Post written by Katie Karpinski

5 simple ways to grow closer to Christ

To say that we live in a busy world is an understatement. So many people find themselves caught in the constant sweep of responsibility and obligation, leaving little time for prayer, personal time, or even sleep! With all this hustle and bustle, it can be hard to find time to pray, or simply be present and allow Christ to enter into our lives. While it’s important to be responsible and take charge of your own life, it’s equally important to give Christ control of your life by growing closer to him and trusting him to direct you on the proper path. Here are 5 simple ways to grow closer to Christ that will help you live a more spiritual, peaceful, and blessed life.

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1. Wake up thankful

In today’s world, we are constantly surrounded by stressors. Be it work, school, health concerns, or personal problems—stress is not something one can ignore or simply wish away. It’s easy to focus on everything that’s going wrong in your life, and even easier to blame yourself, or others, or sometimes even God on why life may not be going your way. However, you must fight this impulse and instead of waking up and running through the list of tasks you have to get done that day, stop– take a breather– and say “thank you” to Christ for waking you up that day. Run through a list of things that you are grateful for each morning, and thank God for giving them to you. By starting your day thanking Christ, you carry Him with you throughout your day, knowing that He has already blessed you in countless ways.

2. Spend time in prayer EVERY DAY

This may seem self-explanatory– but sometimes with all the demands that come with life we forget to take a few moments and talk to God. Prayer doesn’t need to take hours, or be extremely complex. Prayer (in its most simple form) is thanking God for blessings, asking for forgiveness, and requesting prayers for yourself and others. In fact, Pope Francis has introduced the 5 finger method of prayer that helps structure prayer while also reminding you to pray each day. If you’re interested in reading more about the 5 finger approach to prayer– please check out our blog post Pope Francis’ Five Finger Prayer.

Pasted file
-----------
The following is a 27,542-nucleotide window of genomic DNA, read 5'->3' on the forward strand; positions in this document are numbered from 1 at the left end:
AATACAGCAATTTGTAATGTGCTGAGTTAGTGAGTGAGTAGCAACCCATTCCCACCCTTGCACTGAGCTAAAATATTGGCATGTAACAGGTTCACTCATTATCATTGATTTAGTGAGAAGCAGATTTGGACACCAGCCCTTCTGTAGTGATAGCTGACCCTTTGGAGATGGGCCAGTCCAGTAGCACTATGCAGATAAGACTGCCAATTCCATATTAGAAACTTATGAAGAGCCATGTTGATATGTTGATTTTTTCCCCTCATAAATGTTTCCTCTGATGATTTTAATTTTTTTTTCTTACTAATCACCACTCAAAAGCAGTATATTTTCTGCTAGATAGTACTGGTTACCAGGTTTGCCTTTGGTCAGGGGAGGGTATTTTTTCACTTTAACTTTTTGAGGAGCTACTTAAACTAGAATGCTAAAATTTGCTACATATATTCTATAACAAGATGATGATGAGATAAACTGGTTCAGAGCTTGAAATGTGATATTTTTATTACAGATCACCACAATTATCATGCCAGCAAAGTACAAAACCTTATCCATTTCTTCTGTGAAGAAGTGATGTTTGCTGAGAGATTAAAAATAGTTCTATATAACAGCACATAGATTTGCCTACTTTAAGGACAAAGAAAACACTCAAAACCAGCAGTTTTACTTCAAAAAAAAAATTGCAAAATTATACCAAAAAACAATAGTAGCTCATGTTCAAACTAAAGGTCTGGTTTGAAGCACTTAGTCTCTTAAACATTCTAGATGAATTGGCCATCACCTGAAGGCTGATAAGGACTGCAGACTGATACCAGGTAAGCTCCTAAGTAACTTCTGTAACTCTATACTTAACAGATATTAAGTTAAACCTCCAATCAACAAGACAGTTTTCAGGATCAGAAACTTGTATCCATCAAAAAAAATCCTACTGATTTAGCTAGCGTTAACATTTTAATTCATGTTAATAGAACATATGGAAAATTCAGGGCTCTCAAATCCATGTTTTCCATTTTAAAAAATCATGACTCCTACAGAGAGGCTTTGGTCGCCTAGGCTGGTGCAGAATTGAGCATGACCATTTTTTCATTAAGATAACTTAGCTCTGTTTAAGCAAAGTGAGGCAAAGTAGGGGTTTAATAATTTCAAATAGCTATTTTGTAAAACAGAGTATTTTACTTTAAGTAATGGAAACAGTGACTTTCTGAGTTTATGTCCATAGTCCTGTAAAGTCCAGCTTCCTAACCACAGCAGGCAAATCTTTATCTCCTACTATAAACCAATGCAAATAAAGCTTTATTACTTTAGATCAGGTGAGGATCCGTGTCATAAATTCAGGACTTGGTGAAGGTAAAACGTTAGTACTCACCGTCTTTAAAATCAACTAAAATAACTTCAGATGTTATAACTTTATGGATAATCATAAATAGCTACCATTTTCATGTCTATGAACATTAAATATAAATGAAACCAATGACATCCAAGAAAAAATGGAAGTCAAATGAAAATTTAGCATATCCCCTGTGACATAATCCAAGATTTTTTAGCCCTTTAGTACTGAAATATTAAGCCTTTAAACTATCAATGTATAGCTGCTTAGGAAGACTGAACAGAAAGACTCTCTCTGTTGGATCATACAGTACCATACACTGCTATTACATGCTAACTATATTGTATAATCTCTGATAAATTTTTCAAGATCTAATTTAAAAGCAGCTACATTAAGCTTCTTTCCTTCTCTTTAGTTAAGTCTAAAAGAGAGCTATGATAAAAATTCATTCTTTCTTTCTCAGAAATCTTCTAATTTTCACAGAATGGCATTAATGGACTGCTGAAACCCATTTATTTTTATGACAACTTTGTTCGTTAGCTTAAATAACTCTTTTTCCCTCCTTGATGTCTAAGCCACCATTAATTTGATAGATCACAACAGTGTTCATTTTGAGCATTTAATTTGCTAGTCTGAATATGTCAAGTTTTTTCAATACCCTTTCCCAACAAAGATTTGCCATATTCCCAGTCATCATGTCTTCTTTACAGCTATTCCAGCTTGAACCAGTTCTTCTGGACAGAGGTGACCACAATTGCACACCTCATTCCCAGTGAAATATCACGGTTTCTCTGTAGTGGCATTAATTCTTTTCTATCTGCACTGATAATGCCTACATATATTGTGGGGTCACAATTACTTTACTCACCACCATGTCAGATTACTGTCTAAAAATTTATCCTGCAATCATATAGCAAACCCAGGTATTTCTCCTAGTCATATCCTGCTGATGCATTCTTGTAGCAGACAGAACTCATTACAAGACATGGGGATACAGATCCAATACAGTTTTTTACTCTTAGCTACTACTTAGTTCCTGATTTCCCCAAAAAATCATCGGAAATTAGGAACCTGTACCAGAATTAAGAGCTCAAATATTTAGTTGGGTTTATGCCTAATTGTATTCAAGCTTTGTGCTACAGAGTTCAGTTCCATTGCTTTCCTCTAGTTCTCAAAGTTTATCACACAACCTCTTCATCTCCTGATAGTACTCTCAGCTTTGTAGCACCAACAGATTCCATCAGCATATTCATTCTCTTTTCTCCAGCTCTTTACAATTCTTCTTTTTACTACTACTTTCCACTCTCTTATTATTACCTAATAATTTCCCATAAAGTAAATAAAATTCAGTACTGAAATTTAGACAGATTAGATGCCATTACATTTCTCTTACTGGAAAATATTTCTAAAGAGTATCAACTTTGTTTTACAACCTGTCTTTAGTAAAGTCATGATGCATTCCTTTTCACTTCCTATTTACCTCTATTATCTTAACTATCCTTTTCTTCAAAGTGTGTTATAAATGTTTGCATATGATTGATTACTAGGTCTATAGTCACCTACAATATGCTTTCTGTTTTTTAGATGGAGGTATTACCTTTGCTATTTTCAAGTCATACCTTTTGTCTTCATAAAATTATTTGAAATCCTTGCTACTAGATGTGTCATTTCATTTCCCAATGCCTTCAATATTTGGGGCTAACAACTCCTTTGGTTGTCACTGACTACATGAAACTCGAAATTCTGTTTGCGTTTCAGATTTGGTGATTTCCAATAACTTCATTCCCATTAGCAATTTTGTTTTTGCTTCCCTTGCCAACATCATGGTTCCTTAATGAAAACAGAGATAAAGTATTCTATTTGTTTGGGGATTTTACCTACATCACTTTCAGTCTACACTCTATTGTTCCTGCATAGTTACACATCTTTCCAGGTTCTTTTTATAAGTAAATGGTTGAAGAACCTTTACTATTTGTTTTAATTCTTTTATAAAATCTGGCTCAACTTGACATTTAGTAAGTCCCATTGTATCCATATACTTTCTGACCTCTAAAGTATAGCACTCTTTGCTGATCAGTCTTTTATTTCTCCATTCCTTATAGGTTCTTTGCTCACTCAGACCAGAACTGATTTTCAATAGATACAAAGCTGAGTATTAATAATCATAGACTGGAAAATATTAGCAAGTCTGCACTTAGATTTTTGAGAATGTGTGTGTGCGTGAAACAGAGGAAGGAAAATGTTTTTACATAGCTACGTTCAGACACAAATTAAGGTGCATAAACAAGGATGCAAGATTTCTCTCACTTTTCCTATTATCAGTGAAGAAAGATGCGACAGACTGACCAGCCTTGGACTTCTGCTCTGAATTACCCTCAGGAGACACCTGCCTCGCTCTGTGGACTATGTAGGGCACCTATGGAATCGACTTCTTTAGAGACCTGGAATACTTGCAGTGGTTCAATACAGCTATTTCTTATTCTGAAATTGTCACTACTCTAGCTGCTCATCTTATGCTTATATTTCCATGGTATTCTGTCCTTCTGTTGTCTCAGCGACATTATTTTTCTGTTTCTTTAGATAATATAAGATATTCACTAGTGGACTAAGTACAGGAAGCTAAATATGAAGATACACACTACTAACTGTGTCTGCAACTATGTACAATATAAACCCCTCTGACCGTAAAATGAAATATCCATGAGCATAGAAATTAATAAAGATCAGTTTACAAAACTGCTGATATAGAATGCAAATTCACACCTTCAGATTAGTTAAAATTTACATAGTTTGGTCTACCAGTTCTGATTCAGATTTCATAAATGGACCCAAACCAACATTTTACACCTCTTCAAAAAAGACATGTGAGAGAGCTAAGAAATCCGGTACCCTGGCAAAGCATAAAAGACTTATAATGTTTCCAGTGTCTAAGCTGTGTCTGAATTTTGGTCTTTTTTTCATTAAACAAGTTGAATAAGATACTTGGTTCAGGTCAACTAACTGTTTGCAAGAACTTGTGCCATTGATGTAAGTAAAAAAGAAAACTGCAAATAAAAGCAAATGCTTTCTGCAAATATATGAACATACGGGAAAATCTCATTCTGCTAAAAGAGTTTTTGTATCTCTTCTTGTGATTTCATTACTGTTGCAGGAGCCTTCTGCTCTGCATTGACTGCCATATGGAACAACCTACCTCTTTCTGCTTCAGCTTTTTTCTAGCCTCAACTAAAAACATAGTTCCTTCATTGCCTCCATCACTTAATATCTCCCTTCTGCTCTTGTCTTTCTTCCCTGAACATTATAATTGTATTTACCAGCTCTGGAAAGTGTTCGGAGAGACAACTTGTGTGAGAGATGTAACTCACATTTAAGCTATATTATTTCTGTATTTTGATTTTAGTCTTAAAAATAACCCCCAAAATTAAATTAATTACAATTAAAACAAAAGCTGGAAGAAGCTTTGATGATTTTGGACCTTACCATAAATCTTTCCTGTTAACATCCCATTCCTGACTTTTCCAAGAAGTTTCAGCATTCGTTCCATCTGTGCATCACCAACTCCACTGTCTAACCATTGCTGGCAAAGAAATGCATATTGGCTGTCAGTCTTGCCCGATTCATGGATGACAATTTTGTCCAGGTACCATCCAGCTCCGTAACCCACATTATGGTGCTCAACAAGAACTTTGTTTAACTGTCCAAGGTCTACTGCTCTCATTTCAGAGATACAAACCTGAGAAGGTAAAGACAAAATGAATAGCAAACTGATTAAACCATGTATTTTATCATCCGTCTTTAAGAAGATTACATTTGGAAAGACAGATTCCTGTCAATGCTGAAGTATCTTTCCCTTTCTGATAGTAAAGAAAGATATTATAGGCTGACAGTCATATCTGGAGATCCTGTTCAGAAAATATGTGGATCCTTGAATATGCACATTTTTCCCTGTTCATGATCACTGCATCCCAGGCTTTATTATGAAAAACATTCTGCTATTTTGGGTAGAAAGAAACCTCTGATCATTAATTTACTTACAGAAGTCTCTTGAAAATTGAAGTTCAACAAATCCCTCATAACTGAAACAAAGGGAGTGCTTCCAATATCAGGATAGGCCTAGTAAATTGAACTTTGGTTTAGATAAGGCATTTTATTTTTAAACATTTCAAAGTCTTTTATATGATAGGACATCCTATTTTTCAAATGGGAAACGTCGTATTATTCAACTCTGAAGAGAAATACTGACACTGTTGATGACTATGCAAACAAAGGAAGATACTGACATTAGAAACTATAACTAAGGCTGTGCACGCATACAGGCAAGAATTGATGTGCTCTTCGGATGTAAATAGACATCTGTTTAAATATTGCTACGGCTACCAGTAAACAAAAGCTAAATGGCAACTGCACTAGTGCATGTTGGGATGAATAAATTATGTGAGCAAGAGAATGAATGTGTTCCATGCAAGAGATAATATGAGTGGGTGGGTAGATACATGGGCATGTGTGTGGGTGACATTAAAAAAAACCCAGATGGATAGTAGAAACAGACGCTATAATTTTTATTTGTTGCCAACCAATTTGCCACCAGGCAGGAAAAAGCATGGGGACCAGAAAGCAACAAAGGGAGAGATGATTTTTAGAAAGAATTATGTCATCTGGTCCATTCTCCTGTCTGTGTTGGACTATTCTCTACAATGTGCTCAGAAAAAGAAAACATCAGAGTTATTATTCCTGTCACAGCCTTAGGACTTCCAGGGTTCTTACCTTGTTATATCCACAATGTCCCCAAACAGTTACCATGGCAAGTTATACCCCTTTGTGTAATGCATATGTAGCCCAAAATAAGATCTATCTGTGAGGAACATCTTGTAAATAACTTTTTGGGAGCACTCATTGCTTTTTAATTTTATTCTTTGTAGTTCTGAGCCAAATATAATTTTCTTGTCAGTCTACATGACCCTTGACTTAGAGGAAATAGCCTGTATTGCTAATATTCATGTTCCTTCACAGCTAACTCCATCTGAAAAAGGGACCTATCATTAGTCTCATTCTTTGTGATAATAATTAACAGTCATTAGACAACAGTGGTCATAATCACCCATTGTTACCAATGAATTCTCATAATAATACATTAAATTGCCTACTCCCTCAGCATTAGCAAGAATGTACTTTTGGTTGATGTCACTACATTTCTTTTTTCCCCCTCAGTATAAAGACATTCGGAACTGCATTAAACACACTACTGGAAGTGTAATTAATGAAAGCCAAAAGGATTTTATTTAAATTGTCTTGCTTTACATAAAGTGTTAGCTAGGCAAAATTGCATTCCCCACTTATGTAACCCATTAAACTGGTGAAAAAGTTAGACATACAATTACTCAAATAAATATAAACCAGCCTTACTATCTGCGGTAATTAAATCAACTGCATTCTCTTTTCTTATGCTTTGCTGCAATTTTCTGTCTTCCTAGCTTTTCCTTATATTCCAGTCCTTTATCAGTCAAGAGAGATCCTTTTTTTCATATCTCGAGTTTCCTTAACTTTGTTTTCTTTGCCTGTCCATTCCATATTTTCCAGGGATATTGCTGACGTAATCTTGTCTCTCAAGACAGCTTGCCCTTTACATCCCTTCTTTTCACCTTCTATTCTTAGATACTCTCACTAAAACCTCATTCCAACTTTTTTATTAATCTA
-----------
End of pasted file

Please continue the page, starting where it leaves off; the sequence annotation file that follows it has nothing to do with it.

3. Read scripture

We’ve all read biographies of people we find interesting, or perhaps memoirs or autobiographies of famous people and their various adventures. Wouldn’t it be great if God had left us autobiography? NEWSFLASH– He did!! The Bible is God’s story; it shows us how He’s interacted with human kind since the beginning of time. By reading the Bible and diving into scripture, you can better understand Christ and follow the examples of the countless Biblical figures that came before us. If you don’t know where to begin, start by doing the daily Mass readings each morning. There are also several free apps available to Catholics such as Laudate and Catholic Bible that help you read the Bible and/or daily mass readings at your own pace.

4. Join a Bible study or other church group

Joining a local Bible study or prayer group can be very helpful in strengthening your relationship to Christ. Actively learning about and exploring your faith allows you to enter into a deeper relationship with Christ. Plus, surrounding yourself with other faithful people can increase your dedication to prayer and Christ.

5. Talk to Him when you’re bored

This might be the simplest thing you do all day- but there is so much power behind it. Christ is constantly trying to communicate with us, and encourages us to invite Him into every aspect of our lives. So, when you have a few moments, if you’re bored at work or on your drive home, or if you’re having a particularly bad day, don’t be afraid to take a few moments and have a quick talk with God. Your hands don’t need be folded, and your eyes don’t need to be closed. All you need is a prayerful mindset and the knowledge that God is always there to encourage you and listen.

 

Post written by Katie Karpinski